Another Democrat Screw Job
- The People's Republic of California's cap-and-trade policy for gasoline and diesel fuel goes into effect Jan. 1, and will show up quickly at the pump.
- If warming gasses are bad just ban them. But in this case warming gasses are just an excuse to re-distribute the wealth of the people to the government and to the Elites anointed by the State.
(Press Enterprise) - California’s long-disputed and often-misrepresented cap-and-trade policy for gasoline and diesel fuel goes into effect Jan. 1, and it will show up quickly as a roughly 10 cent-per-gallon increase at the pump.
That follows months of market actions in the United States and around the world that have dropped the global price of crude more than $50 a barrel since June and created the longest recorded consecutive-days fall of fuel prices.
The average price-per-gallon for regular unleaded gasoline in the Riverside-San Bernardino metro areas stood at $2.68 by the middle of last week, down almost 94 cents from a year ago.
The cap-and-trade increase, which will appear within days, is well below the 16 to 76 cents per gallon that the Western States Petroleum Association had forecast as recently as August.
Conversely, there will indeed be a price hike at the pump directly linked to the state’s cap-and-trade policy.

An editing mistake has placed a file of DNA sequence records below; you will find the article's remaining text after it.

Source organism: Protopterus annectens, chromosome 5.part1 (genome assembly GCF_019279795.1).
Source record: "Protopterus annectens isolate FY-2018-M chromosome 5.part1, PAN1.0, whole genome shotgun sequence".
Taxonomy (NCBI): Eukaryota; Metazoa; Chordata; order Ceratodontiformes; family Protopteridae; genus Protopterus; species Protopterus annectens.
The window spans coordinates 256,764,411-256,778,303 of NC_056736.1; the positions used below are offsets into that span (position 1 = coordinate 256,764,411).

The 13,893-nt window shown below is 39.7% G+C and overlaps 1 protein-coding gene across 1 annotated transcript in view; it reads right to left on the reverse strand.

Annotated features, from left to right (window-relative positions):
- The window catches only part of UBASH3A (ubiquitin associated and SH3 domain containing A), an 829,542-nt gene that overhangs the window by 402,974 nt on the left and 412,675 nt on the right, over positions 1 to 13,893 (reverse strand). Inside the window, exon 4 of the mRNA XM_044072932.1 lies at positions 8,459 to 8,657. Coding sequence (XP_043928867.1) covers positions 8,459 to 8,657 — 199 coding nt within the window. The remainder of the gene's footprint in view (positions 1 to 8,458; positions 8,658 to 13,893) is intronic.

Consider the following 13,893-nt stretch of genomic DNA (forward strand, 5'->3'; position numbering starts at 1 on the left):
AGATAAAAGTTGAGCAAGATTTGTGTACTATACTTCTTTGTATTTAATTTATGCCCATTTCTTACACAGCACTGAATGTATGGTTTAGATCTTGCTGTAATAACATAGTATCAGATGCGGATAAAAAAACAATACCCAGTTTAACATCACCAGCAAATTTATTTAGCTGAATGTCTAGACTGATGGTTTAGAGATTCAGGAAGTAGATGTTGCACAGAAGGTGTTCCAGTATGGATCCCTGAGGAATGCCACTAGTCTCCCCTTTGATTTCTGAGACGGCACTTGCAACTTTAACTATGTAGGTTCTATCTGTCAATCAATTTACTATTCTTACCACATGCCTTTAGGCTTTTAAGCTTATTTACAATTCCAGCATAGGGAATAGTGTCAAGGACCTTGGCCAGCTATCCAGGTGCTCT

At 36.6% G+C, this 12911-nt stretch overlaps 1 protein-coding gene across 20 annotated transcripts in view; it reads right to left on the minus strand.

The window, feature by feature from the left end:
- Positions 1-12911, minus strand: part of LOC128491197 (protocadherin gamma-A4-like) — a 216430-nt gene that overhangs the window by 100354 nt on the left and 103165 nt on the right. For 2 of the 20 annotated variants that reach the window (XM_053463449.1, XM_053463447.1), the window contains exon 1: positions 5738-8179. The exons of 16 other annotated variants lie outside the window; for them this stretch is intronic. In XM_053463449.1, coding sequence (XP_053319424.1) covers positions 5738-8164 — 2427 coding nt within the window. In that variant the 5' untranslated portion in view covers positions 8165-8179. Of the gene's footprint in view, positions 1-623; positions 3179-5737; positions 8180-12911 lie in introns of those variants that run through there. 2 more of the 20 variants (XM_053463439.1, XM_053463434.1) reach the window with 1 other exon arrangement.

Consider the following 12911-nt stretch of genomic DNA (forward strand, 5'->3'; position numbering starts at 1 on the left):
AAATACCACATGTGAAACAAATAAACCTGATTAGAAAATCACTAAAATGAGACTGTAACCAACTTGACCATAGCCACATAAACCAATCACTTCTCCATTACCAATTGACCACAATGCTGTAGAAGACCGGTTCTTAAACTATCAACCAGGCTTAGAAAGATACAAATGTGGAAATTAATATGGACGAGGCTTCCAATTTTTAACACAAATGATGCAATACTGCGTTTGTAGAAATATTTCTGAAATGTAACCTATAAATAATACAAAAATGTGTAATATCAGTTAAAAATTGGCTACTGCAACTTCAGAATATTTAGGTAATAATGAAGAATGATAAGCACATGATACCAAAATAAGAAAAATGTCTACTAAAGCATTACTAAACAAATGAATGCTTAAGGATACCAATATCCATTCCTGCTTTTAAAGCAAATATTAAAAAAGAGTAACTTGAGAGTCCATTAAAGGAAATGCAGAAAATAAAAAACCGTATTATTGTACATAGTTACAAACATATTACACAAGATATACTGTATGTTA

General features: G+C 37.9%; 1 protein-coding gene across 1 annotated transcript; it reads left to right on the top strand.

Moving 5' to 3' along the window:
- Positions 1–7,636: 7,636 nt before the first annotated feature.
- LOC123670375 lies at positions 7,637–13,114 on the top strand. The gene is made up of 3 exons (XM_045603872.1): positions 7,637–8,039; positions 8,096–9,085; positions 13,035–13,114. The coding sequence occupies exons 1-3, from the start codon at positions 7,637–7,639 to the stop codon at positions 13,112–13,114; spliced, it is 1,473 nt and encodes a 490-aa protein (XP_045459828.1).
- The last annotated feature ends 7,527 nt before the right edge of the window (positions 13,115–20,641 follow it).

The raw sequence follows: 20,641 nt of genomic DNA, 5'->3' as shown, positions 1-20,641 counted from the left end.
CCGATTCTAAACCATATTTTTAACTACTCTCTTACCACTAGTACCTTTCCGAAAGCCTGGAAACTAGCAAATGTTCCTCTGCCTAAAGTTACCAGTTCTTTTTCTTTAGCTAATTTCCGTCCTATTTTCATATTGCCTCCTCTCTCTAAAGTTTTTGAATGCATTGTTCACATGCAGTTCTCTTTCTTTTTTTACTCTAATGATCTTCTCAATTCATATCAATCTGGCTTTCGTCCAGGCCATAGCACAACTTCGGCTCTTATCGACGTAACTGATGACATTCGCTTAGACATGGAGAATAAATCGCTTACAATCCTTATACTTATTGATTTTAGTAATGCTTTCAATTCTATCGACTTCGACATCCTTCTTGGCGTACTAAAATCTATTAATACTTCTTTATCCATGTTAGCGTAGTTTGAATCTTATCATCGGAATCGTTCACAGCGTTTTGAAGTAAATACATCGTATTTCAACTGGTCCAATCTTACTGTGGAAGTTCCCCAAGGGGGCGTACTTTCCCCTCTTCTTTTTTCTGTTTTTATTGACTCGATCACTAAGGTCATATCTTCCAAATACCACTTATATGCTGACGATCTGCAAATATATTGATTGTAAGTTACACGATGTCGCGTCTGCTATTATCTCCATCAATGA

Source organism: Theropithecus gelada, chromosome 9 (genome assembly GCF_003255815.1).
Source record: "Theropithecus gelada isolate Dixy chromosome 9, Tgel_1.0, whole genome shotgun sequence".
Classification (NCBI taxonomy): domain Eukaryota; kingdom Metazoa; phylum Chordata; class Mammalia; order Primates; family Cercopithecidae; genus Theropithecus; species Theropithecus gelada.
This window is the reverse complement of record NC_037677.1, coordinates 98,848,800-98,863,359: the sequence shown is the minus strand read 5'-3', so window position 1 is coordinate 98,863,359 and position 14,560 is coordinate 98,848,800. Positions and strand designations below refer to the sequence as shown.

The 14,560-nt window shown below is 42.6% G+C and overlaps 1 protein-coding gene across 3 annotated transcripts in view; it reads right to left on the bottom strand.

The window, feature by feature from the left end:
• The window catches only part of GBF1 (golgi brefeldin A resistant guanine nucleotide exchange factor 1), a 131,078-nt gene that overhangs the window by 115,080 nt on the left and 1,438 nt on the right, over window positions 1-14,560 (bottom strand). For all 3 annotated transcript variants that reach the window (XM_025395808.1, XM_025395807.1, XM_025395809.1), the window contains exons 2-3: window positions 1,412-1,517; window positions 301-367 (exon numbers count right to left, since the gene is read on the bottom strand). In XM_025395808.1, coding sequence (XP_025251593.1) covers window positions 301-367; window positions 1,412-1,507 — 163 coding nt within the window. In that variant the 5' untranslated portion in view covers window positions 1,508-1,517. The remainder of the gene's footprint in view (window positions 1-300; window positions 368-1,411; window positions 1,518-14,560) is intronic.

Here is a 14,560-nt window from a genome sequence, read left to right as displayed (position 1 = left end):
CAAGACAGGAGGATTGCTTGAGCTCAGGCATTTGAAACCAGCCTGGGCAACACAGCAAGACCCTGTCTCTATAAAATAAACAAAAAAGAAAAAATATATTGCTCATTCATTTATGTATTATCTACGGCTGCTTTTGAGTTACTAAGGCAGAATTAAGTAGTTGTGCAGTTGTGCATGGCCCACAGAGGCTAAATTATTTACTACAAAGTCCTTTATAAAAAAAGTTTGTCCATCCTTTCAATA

California’s Air Resources Board officials had suggested earlier this year that the petroleum industry was unnecessarily passing along those added costs to consumers, a contravention to standard business practices.
In this latest round of cap-and-trade, petroleum industries that produce greenhouse gases above a set standard — the cap — must either buy through auction the allowances (also called permits) equal to their emissions to allow them to continue operating. If they go below the cap, they can offer their unneeded allowances for sale to others - the trade.
There have been plenty of emissions over cap-and-trade during the months leading up January 2015; not all of them have been carbon dioxide.
“Robust debate is valuable, but that debate is undermined when the public is told either that this change won’t (or shouldn’t) cost them anything or that the cost will be many times higher than the most reasonable estimates,” Severin Borenstein, professor of business administration and public policy at UC Berkeley’s Haas School of Business and co-director of the Energy Institute at Haas, wrote in an August article.
Borenstein’s estimate of a cap-and-trade-caused price increase of between 9 and 10 cents a gallon was echoed by ARB spokesman David Clegern, who said earlier this month that consumers should expect an increase of 10 cents or less per gallon, adding it was up to suppliers to determine how the costs are passed along.
Jerry Azevedo, a spokesman for the California Drivers Alliance, the group responsible for the “hidden gasoline tax” ads that warned of the 16 cent to 76 cent-a-gallon increases, said Monday that the lower estimate was part of a “growing consensus.” The alliance was funded by the Western States Petroleum Association.
|"From each according to his ability, to |
each according to his need."
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